Do You Know How to Use A Credit Card?

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Do You Know How to Use A Credit Card?

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Do I know how to use a credit card? What a silly question! Of course I do. You just hand it to the clerk whenever you want to buy something and sign the receipt. Make the minimum payment and you can get lots of free credit. And don’t worry if you max out your card. The company will probably raise your limit, and you are likely to get more offers through the mail for more cards than you can possibly use.”

Does this sound familiar? It should. It’s the approach millions have taken when using those little plastic cards that make purchasing items so simple and easy.

However, this common financial practice costs many families dearly. According to a recent report, the average American consumer now owes $7,000 of credit card debt—an amount sometimes referred to as “revolving credit” because many consumers typically pay only the interest and a bare-minimum amount of principal and thus never fully repay the entire sum.

The implications behind such debt are sobering. High rates of interest—up to more than 25 percent voraciously consume one’s income. Those with such debt flirt with financial disaster and often find their financial goals stymied or seriously delayed. Many consumers, men and women alike, find themselves saddled with so much debt that they cannot borrow a penny more. When this happens people may be forced to pass up life long dreams, as well as once-in-a-lifetime opportunities, just to make the minimum monthly payments on credit card balances.

To understand the significance of credit card debt, consider the picture for many U.S. families: “Total household debt—including credit cards, car loans, mortgages, and student loans—topped 100 percent of disposable annual income late last year for the first time” (Paul Lim and Matthew Benjamin, “Digging Your Way Out of Debt,” U.S. News & World Report, March 19, p. 54).

The average American spends more than he earns. Credit card debt is perhaps the most visible symptom of a bigger problem. How do people find themselves caught in such circumstances?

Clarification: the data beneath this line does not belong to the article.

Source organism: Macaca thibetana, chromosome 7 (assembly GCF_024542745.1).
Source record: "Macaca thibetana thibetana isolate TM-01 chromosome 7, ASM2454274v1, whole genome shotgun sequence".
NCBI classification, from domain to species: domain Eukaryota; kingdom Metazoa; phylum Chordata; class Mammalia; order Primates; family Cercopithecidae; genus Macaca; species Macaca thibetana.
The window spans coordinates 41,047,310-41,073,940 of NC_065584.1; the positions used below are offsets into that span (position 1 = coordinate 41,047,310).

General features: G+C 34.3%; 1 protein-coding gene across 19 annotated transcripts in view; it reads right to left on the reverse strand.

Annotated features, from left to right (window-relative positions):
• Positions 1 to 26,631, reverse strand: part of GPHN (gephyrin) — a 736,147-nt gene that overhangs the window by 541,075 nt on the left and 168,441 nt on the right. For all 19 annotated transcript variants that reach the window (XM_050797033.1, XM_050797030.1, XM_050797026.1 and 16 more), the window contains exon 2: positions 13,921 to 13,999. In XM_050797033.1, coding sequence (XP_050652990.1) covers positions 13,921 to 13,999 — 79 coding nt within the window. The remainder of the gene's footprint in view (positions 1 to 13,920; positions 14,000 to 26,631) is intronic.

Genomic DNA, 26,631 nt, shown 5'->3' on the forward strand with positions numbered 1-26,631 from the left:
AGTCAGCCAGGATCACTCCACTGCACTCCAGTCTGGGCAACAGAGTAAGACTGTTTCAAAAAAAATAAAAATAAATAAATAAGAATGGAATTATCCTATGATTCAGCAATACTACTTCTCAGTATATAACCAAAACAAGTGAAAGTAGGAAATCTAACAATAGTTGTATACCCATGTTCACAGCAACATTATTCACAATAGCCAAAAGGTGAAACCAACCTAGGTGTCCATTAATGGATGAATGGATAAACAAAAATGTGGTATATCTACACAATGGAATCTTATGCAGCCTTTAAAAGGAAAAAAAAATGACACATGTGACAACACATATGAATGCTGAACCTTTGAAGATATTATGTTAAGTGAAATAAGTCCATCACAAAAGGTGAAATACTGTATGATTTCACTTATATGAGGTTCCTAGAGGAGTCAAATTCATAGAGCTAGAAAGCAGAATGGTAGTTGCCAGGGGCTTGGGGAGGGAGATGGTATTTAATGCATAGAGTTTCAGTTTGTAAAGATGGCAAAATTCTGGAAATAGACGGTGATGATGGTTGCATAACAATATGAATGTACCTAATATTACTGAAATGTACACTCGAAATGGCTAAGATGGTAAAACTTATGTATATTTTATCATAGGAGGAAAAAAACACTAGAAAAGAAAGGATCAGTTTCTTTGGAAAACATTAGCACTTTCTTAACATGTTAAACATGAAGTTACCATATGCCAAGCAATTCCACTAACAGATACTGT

The spending trap

For many young people, running up debt begins innocently enough. Entering college, many find they must finance their education through student loans. Colleges and universities, operating as businesses, help new students apply for and receive educational loans with favorable terms.

Not to be left behind, credit-card companies pay colleges and universities significant fees to be allowed to offer students their services. These companies have learned that young people feel great loyalty to their first credit card. It’s simply good business to be the first to issue a young person a card.

With the implied promise of high-paying jobs in the near future, many students enter the credit world thinking their debt will disappear as quickly as it was acquired—in just a few years after graduation. Regrettably, most graduating students find reality to be much different from their naive expectations. Continuing to charge more than they can comfortably repay, many find themselves in a spending trap in which rising debt matches or exceeds rising incomes.

Young people, of course, are not the only ones caught in such financial circumstances. Many adults have likewise given in to the allure of easy credit. Advertisers tell us we “deserve” their new and improved products—and most of us willingly believe them. The desire to enjoy life to the fullest with the latest entertainment, clothes and gadgets can be irresistible. Taken too far, it is easy to break God’s commandment against coveting (Exodus 20:17 Exodus 20:17You shall not covet your neighbor’s house, you shall not covet your neighbor’s wife, nor his manservant, nor his maidservant, nor his ox, nor his ass, nor any thing that is your neighbor’s.
American King James Version×